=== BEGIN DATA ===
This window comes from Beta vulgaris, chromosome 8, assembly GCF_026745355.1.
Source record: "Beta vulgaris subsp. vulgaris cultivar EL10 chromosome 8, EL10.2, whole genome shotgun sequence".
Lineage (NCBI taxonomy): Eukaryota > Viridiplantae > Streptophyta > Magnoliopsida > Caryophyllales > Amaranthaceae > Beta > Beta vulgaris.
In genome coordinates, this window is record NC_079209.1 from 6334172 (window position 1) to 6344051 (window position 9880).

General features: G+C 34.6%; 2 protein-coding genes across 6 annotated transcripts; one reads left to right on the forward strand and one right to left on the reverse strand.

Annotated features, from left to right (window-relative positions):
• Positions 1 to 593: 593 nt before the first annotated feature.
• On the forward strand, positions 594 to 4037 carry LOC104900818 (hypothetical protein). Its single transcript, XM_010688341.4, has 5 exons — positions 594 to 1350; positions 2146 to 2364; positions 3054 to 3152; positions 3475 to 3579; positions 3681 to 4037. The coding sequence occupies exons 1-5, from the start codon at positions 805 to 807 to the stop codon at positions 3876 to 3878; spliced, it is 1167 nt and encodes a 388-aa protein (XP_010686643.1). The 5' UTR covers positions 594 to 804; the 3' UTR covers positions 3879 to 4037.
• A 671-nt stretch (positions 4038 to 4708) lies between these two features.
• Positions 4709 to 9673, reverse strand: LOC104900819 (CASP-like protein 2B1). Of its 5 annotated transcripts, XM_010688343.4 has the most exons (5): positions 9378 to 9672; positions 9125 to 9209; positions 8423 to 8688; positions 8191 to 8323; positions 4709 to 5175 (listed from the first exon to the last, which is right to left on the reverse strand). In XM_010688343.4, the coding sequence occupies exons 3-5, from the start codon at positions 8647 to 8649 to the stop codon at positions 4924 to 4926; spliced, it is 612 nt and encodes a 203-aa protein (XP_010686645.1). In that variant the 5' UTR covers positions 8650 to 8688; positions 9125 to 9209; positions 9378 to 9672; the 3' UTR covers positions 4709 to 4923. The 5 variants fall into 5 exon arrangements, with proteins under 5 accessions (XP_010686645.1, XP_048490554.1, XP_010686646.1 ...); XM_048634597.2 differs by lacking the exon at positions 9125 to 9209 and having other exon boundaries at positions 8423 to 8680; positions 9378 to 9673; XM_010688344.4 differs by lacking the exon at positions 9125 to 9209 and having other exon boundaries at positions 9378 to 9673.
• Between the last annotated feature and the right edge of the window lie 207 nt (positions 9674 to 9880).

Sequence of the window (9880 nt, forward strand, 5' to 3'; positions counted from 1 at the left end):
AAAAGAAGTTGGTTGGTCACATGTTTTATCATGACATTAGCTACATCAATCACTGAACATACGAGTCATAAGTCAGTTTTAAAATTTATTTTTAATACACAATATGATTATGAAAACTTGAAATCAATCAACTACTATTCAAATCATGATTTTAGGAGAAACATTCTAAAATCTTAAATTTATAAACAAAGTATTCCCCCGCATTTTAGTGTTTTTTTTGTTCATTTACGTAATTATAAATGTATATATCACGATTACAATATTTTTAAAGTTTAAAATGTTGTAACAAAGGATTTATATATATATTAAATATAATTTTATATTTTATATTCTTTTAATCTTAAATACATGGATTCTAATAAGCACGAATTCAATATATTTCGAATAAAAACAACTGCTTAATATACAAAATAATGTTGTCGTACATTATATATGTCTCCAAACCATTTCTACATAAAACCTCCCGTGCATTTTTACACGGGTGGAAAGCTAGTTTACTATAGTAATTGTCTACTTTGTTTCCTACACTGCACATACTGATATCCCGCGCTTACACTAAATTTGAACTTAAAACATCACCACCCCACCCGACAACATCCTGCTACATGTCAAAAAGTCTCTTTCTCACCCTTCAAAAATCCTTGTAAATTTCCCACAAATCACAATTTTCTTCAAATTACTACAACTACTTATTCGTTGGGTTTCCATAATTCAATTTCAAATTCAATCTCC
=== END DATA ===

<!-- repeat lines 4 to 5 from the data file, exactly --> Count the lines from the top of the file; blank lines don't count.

In genome coordinates, this window is record NC_079209.1 from 6334172 (window position 1) to 6344051 (window position 9880).

General features: G+C 34.6%; 2 protein-coding genes across 6 annotated transcripts; one reads left to right on the forward strand and one right to left on the reverse strand.